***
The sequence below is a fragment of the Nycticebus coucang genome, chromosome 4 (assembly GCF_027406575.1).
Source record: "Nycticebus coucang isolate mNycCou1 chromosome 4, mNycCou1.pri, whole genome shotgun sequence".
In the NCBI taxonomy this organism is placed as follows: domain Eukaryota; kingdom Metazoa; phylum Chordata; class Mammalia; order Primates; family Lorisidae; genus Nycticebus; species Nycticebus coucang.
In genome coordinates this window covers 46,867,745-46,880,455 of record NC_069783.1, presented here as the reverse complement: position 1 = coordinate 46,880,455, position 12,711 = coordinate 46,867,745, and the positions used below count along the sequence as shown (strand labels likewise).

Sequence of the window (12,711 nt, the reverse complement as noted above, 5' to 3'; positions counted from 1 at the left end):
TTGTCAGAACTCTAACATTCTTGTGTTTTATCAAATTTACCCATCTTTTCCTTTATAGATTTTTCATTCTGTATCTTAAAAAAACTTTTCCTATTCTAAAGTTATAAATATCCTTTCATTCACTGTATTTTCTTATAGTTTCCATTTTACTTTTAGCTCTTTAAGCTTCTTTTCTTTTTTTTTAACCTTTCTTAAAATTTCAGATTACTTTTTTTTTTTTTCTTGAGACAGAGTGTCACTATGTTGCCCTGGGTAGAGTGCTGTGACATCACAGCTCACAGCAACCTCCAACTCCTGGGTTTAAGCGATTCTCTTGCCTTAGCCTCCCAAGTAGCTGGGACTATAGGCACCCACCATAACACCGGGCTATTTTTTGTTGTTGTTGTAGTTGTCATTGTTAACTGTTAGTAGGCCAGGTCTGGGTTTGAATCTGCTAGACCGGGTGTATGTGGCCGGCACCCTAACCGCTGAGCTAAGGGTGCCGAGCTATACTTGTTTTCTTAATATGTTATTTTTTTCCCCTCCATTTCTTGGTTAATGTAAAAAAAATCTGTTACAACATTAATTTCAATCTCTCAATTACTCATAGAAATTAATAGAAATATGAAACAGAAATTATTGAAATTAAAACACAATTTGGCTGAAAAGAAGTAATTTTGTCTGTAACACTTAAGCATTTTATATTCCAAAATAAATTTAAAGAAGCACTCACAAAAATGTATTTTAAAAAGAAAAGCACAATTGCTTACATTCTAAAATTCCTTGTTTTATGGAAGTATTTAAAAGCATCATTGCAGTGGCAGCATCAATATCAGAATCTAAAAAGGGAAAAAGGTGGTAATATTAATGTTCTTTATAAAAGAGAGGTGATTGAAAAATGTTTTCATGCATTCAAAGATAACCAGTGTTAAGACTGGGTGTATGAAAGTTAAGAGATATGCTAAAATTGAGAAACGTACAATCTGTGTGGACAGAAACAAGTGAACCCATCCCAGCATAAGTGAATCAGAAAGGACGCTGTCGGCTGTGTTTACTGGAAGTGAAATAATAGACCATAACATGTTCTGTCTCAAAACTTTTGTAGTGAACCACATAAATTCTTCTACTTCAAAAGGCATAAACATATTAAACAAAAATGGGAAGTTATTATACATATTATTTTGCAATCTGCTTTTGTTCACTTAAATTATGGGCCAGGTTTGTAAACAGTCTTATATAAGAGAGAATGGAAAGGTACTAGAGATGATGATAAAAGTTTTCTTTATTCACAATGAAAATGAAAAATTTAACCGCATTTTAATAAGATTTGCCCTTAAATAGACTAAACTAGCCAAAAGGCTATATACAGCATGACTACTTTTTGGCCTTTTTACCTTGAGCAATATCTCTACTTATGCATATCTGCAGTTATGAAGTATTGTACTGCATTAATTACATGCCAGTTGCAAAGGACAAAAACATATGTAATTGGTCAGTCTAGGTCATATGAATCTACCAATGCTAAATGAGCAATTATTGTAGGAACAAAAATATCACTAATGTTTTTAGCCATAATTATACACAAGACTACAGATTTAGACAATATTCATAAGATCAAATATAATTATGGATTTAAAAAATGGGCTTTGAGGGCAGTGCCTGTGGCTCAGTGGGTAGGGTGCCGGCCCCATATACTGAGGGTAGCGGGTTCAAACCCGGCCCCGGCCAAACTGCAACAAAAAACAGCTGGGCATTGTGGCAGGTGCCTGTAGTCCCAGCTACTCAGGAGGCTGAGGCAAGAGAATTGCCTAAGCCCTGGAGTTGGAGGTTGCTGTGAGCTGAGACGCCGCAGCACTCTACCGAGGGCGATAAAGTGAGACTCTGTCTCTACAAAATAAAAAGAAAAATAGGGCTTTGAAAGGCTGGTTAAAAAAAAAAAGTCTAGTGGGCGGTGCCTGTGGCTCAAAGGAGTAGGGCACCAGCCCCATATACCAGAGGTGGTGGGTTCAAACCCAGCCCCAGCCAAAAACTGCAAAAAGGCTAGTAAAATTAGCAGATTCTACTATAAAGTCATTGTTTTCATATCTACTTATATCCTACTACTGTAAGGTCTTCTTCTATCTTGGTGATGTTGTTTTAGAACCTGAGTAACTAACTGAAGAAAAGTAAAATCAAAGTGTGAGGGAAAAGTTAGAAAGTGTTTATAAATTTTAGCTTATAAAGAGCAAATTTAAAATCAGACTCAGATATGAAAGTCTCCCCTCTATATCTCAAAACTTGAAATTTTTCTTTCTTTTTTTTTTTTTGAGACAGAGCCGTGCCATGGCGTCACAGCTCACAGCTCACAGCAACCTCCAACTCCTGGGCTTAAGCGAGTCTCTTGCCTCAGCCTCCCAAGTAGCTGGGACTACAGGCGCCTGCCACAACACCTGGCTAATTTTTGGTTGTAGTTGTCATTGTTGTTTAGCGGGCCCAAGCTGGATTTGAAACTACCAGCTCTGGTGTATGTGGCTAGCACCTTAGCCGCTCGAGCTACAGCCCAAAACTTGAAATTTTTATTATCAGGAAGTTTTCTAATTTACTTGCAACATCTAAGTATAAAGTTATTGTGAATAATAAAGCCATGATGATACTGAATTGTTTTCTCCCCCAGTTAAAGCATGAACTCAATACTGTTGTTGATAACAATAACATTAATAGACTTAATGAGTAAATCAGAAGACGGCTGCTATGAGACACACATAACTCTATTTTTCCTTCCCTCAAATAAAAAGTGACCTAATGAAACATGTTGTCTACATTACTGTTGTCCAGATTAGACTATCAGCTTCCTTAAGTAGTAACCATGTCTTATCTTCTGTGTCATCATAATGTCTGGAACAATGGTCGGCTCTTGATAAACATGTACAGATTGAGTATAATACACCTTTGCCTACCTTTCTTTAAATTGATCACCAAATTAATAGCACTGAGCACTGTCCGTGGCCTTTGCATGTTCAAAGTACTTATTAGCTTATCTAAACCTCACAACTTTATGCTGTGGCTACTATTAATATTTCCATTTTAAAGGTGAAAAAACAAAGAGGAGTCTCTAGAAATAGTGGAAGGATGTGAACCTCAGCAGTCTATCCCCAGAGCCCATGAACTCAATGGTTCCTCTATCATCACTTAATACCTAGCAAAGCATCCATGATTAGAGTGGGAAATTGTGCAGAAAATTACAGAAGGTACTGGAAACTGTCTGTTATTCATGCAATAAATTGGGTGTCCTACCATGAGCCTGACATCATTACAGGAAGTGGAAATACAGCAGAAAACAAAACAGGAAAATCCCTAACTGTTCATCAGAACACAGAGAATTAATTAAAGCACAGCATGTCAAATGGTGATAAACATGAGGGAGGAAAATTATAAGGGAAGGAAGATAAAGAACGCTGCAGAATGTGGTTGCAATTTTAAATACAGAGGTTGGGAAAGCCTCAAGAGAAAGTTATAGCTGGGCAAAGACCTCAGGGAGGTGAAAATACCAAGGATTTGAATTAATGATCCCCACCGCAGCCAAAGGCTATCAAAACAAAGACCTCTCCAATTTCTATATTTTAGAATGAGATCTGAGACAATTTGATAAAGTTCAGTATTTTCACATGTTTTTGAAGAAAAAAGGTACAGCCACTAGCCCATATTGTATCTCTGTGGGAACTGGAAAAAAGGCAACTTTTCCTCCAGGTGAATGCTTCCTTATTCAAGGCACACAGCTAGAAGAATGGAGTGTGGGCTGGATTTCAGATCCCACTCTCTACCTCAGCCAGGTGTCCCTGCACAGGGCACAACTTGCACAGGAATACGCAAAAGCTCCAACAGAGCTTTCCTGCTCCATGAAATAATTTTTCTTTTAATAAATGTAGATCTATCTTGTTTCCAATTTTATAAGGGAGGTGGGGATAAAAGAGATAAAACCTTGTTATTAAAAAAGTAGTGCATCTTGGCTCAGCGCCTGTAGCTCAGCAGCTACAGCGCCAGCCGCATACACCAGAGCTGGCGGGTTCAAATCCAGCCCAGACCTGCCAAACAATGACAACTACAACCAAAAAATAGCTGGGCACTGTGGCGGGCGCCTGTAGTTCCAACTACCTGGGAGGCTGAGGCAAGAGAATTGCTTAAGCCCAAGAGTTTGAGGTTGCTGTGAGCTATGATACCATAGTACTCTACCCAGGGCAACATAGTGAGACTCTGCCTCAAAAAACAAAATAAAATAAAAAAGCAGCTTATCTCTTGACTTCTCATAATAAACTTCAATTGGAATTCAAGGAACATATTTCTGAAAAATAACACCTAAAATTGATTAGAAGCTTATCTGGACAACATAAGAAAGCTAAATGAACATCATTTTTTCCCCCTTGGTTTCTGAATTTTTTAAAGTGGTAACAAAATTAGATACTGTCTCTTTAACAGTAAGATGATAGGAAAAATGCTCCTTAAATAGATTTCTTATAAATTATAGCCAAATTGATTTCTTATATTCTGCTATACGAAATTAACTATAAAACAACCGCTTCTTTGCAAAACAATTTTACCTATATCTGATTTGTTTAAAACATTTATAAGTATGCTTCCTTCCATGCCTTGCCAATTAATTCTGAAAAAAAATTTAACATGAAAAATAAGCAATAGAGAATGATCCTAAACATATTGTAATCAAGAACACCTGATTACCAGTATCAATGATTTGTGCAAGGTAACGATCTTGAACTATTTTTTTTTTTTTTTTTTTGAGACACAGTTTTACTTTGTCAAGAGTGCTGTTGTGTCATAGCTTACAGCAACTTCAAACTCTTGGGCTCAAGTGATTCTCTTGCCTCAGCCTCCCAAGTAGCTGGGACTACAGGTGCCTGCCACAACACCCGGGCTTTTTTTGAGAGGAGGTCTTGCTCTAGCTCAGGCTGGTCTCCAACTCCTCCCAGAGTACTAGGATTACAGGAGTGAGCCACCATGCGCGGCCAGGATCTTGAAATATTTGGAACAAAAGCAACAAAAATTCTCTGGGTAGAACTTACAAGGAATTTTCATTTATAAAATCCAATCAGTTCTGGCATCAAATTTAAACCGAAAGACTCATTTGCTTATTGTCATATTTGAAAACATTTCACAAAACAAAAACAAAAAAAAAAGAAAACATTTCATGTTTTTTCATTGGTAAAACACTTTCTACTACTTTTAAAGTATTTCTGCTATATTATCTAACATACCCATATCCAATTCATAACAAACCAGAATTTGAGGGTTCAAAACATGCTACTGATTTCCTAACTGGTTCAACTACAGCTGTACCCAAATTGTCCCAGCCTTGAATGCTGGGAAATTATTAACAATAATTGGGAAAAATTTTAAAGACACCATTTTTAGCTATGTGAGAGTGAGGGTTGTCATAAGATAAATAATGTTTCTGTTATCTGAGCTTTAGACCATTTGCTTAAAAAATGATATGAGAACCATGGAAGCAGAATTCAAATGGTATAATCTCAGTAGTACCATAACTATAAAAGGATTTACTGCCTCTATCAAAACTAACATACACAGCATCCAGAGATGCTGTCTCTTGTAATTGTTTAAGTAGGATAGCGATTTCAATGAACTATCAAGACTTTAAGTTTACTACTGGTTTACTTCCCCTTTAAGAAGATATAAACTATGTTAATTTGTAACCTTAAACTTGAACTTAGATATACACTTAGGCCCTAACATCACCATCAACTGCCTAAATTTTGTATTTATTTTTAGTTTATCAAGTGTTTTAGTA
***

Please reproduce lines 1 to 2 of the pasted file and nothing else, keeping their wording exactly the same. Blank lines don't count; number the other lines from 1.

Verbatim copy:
The sequence below is a fragment of the Nycticebus coucang genome, chromosome 4 (assembly GCF_027406575.1).
Source record: "Nycticebus coucang isolate mNycCou1 chromosome 4, mNycCou1.pri, whole genome shotgun sequence".